DAVE MCGILLIVRAY, for Runner's World
I always assumed that races were won on chip time, so when I started slowing down as the years went on, I moved more to the middle of the pack assuming that my chip time would be enough. When I later learned that gun time was actually being based for the awards, I saw that I actually lost some awards in my age group because - though I won via chip time - the awards were based on gun time. How do race directors choose gun time over chip time? I understand for big races wanting to have a "ribbon" to break, but I would think in small races that wouldn't be an issue. - Michelle
Good question, Michelle. For championship races sanctioned by USA Track & Field and for prize money awards, gun time is the required basis for results and rankings. For non-championship races, either gun time or chip time may be used; it's up to the race director.
Most, but certainly not all, races use gun times to time and score the open or overall winners while using net (chip) times to time and score everyone else in the race and for age group awards. Given the availability of chip technology today and the immense size of some race fields, this certainly makes sense.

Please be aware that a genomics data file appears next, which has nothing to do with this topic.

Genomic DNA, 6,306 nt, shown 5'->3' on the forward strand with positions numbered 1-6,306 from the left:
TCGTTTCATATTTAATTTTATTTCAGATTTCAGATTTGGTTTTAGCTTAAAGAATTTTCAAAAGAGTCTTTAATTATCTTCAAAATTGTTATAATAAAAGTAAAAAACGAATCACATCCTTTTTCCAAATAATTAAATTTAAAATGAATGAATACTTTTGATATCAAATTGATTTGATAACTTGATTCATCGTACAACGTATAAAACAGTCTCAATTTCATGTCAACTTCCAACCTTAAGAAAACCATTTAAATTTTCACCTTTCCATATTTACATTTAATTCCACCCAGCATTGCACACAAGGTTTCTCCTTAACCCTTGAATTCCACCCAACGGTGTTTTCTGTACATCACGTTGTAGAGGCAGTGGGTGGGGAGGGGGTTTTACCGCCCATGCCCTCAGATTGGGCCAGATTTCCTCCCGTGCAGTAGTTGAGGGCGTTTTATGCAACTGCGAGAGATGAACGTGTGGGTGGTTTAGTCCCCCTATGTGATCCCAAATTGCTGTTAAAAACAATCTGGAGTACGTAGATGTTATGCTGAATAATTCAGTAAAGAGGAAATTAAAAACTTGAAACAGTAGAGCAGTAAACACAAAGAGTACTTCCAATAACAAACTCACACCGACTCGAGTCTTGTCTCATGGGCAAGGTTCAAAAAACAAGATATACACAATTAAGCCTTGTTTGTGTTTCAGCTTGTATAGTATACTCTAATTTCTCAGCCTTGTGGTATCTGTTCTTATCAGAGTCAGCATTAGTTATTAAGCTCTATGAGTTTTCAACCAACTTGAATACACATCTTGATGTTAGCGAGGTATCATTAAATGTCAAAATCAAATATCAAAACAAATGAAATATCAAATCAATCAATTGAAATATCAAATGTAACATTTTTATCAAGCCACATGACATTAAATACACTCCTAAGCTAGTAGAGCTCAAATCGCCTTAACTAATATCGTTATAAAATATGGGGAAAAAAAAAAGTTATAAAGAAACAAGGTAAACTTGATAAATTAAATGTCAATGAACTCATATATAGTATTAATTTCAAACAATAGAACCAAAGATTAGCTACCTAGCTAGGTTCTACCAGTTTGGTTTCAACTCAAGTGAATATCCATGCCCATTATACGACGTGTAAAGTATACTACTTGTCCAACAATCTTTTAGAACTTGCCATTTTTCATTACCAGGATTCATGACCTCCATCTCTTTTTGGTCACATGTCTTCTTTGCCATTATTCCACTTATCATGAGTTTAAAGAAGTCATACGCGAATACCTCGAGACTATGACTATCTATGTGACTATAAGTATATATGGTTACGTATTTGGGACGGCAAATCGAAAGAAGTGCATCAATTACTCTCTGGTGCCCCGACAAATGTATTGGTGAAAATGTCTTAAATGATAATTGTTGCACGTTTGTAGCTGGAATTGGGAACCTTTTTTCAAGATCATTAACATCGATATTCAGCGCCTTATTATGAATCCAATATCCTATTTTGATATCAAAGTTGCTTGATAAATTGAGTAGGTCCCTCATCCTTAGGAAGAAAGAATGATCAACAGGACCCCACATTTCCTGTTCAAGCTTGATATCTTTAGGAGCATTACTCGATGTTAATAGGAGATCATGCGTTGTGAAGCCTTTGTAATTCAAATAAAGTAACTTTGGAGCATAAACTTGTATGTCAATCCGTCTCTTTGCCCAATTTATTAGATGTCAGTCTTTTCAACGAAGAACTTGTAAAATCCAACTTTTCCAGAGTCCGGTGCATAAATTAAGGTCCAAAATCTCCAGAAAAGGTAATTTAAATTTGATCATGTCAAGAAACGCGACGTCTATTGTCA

For those lined up well behind the starting line, using net time is arguably the fairest way to time and score them. There are some traditionalists who argue that all awards should be based on gun time (head-to-head competition) and not net time. Today, however, this method seems more like the exception than the rule. Net time allows competitive runners to line up based on their expected pace rather than being forced to elbow their way closer to the starting line.
It is important for the race director to establish scoring methods well in advance and to communicate this on all of their entry materials so that potential entrants know what to expect. Unfortunately, this information is not always easily found on event websites or in the weekend event guides. Bottom line: Check with the event website and/or the race staff well in advance to obtain clarification on what method(s) will be used to score the race.